It was a special and terrifying moment, walking Luna through the gates into the vast, dusty expanse of the Australian outback for her first trek.
Here was a horse (brumby) that 6 weeks ago wouldn’t even let us touch her.
Us being the group of girls that had been hired to come and work on the homestead for food, board, and the chance to train these amazing animals.
Did any of us have a clue about how to train a horse?
But was that a concern of the farmer?
Again, No. He had dollar signs in his eyes.
Get exclusive updates
Enter your email and I’ll send you the best travel food content.
The law in the outback is; if the horses are on your land they become yours.
The homestead had two packs of brumbies (the Aussie terms for wild horses) that used to roam around, drink water and get the occasional lump of hay from us on a daily basis. In the dry season the homestead was the only place that had any water for miles around so it was an attractive reason for the horses to pay us a visit.
We would watch out for any new arrivals, and try to gain their trust. Initially this would be just sitting near them whilst they drank, or putting down hay for them to eat so they could get used to our scent. The second stage would be to catch the foal. This wasn’t a very good experience because you are effectively taken a baby away from its mum, but we told ourselves that it would get looked after a lot better in captivity than in the wilderness.
It wasn’t done in some grand cowboy style way, for a start none of us even knew how to throw a lasso. No, it was a much gentler affair. We opened the gates to the pen really wide so it didn’t look like a pen at all and would slowly guide the foal by walking up behind it. At the same time someone else would feed the mum with lots of hay so she would be distracted.
For the next couple of weeks we would try to gain the foals trust until eventually we could get close enough to put a training rope around its neck.
This stage involved A LOT of standing around in 40 degrees temperature trying to approach an animal that clearly does not want to be approached.
“Inch by inch we would get closer and closer.”
You would see the foals body tense up and then slowly relax as it got used to your presence. So you’d step closer again, and this would repeat until the foal had enough and kicked out or fled. It’s amazing how strong they get so quickly, at just a couple of months the foal is already strong enough to do you some damage, standing your ground becomes more and more scary.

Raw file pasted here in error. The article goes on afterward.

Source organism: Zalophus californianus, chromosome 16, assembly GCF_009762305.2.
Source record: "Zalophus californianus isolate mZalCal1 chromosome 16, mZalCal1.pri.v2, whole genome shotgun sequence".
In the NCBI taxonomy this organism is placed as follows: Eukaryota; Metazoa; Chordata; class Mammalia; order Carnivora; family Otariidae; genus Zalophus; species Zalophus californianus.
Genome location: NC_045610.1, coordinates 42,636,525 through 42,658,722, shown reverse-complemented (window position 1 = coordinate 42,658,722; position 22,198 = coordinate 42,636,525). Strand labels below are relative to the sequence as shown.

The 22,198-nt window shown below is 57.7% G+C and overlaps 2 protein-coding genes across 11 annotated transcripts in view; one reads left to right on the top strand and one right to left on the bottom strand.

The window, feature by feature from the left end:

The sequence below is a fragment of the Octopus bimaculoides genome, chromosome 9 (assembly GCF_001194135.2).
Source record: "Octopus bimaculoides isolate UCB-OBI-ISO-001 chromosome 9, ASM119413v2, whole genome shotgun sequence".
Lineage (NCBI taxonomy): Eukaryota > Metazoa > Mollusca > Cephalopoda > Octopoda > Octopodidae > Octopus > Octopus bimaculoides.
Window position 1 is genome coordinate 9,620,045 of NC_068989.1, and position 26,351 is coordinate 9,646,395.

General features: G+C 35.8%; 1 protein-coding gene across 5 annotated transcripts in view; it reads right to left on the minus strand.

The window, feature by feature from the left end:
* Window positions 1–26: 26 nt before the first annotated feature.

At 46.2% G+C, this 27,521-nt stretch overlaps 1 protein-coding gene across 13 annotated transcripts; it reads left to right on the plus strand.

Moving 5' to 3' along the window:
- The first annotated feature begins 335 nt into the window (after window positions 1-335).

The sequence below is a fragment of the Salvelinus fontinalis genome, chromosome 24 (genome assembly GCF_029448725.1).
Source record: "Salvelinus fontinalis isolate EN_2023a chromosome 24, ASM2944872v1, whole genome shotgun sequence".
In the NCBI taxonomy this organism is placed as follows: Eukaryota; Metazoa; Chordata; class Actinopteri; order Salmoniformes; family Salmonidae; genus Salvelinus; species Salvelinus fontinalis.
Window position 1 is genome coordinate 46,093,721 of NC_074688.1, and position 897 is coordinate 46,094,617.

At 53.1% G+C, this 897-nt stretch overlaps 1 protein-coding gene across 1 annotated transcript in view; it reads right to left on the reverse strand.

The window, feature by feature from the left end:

The most valuable lesson I learnt is that the horse doesn’t know it is bigger than you. It can’t tell that you are a titchy girl with legs like twigs; they see you as the dominant being.
Horses are flight animals, that is what they are built for and a horse will never purposefully run into you in order to harm you. But man that is hard to get your head around.
We had three wild brumbies we were training at various levels of engagement, Luna was the oldest. Here is the moment we rode her into the outback.
The other two foals we captured were too small to ride but over time we gained their trust. I left the homestead earlier than I was planning because I didn’t agree with the way we were training the horses.
We had the amazing opportunity to watch an Australian Aborigine break in one of the horses and what took us 6 weeks took him 3 hours.
Yes, he used more force but I think it’s much better for the animal in the long run. Although we were gentler in our approach the horse is put through weeks of stress and anxiety which just isn’t healthy for it.
If you ever travel to Australia make sure you visit the Outback and if you have the chance do some woofing on a homestead. It was the best experience of my entire trip and it’s free. Don’t just take the tourist trail to Uluru (Aires Rock). Experience something different!
About the Author
Cheryl works for hostelbookers.com a budget accommodation specialist with over 20,000 properties in 3,500 destinations worldwide.
Get exclusive updates
Enter your email and I'll send you the best travel food content.